It is virtually impossible to control what students will look up with a computer connected to a network and an Internet browser. Filters can prevent access to sites considered harmful, but that leaves the rest of the Internet open to students not interested in the class at hand. By restricting access to the permissions in student profiles, Hudson Falls’ thin clients solve that problem.

Partch hosts the thin and skinny clients with a cloud — a series of 10 HP servers called blades. The cloud contains more than 100 educational software applications that students with appropriate profiles may access.

Each server can handle about 50 simultaneous sessions; the 10 servers together can take care of 500 simultaneous sessions.

What about the other 1,300 thin clients in the Hudson Falls’ total of 1,800 thin clients? “You need to size the server farm to accommodate the number of students, teachers, administrators and others that will be using the system simultaneously,” Partch says. “Enabling 500 thin clients to operate at one time takes care of our needs.”

It also limits software costs. If 1,800 devices were operating at the same time, Partch would have to buy 1,800 licenses for each piece of software available to those thin clients. Since only 500 slim clients can run at once, and since most will be using different kinds of software, Partch finds that the system functions fine with 100 licenses for each software applications. That’s a significant savings.

HP provides software that meters software use. If 100 licenses for a particular application happens to be in use and another person attempts to start up that application, he or she receives a message that all available copies of the application are in use.

HP provides another software management tool that helps manage costs. “A software application called Inquiry enables me to run reports that show how many times various applications have run,” Partch says. “The first time I ran the report, I found a number of titles that were never used. I let those licenses lapse and saved $40,000.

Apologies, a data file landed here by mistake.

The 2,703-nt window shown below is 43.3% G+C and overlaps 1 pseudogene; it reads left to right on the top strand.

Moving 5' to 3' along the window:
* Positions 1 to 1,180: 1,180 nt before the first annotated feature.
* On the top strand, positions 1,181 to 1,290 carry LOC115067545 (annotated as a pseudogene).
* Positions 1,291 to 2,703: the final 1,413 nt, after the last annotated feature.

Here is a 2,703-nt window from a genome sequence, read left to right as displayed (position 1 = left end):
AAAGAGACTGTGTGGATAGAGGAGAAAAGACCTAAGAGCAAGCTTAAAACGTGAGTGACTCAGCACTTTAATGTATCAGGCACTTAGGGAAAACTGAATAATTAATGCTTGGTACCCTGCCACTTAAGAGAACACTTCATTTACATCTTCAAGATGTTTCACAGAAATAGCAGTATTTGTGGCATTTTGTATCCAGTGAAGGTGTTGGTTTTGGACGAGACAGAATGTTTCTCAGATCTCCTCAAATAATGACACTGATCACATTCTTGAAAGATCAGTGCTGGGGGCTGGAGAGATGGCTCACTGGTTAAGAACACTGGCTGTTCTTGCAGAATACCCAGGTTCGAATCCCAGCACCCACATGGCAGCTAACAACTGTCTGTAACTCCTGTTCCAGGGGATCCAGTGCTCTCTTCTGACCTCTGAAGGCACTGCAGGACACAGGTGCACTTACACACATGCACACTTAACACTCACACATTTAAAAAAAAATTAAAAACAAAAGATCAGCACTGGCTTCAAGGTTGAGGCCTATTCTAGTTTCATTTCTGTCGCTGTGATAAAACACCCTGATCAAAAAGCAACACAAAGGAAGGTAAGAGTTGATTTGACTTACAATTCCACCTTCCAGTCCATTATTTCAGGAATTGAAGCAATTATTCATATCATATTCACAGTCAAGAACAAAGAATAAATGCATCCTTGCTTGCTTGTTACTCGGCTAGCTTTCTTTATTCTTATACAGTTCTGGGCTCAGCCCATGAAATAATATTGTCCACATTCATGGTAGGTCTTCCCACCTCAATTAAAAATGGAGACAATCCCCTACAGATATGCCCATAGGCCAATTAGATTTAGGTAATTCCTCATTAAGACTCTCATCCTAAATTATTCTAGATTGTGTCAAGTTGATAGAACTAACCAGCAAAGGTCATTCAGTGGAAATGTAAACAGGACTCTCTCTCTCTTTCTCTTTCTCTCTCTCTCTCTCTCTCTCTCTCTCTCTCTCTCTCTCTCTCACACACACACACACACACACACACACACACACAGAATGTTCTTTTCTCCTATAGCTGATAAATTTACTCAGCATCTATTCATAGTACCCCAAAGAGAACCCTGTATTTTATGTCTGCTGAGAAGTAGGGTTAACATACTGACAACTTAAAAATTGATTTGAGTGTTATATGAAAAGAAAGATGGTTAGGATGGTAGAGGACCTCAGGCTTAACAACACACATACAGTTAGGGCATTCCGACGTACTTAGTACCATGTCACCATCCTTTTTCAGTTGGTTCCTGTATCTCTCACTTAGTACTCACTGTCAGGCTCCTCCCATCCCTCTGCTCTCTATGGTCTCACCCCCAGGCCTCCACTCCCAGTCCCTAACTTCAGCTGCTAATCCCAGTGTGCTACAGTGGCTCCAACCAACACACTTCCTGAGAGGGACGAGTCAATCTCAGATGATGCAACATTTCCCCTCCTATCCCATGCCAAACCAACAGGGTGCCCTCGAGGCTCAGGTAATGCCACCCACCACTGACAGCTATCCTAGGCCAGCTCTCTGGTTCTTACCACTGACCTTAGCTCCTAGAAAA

“When a principal asks for more computers, I run a report on hardware use. Usually, I’ll find a number of thin clients that aren’t being turned on. Instead of buying new thin clients, we simply move those not being used to where they are needed.

“To do this with desktops and laptops, you would have to examine each computer. It would take forever.”

Thin clients also make maintenance easier and less expensive. Partch says that the 1,800 thin clients need little maintenance, especially compared to 1,800 desktops and laptops with disk drives that break down and software that must be updated continually.

Partch maintains the Hudson Falls system by looking after the software installed on the 10 servers and servicing the stacks of disk drives in the server room.

He would need a much larger, perhaps prohibitively expensive, staff to maintain 1,800 desktops and laptops.

Thin Client Systems Slash Electricity Costs
The Cleveland, Ohio-based Brewer-Garrett Company is an energy services contractor that evaluates energy use in businesses and school districts and recommends new, efficient lighting and heating, ventilating and air-conditioning systems (HVAC) in a package designed to pay for the new systems with savings garnered from utility bills.

“While working on school district projects, we noticed a great deal of energy waste associated with computers in the school districts where we were doing projects,” says Dave Smith, Brewer-Barrett’s business-development manager.

The discovery led Brewer-Garrett to add thin client computing to the packages the company designs for school districts. According to Smith, the sales pitch goes this way: “If your annual debt obligation for new lighting, HVAC and computer systems totals $100,000 per year for 10 or 15 years, we will design a system that will save you $100,000 in energy costs per year, and we’ll guarantee it.

“In other words, at the end of each year, we’ll audit your savings. If you only save $90,000 in one year, we’ll cut a check for $10,000.”

Thin client computing is so energy efficient compared to desktop and laptop computing that you can literally buy a system that will pay for itself with money saved on utility bills.

Thin clients have no disk drives to draw electricity. They use LCD monitors instead of energy-hogging CRTs. “Thin clients draw 15 watts of power,” says Liz Crawford, HP’s education marketing manager. “Traditional desktops draw 80 watts. That difference produces a significant cost savings”

And of course, thin client hardware costs less to begin with and lasts twice as long as desktops and laptops. Given tight management of software licenses, the software costs less too.

Hudson Falls’ Partch sums up: “Sooner or later, all school districts will probably go thin.”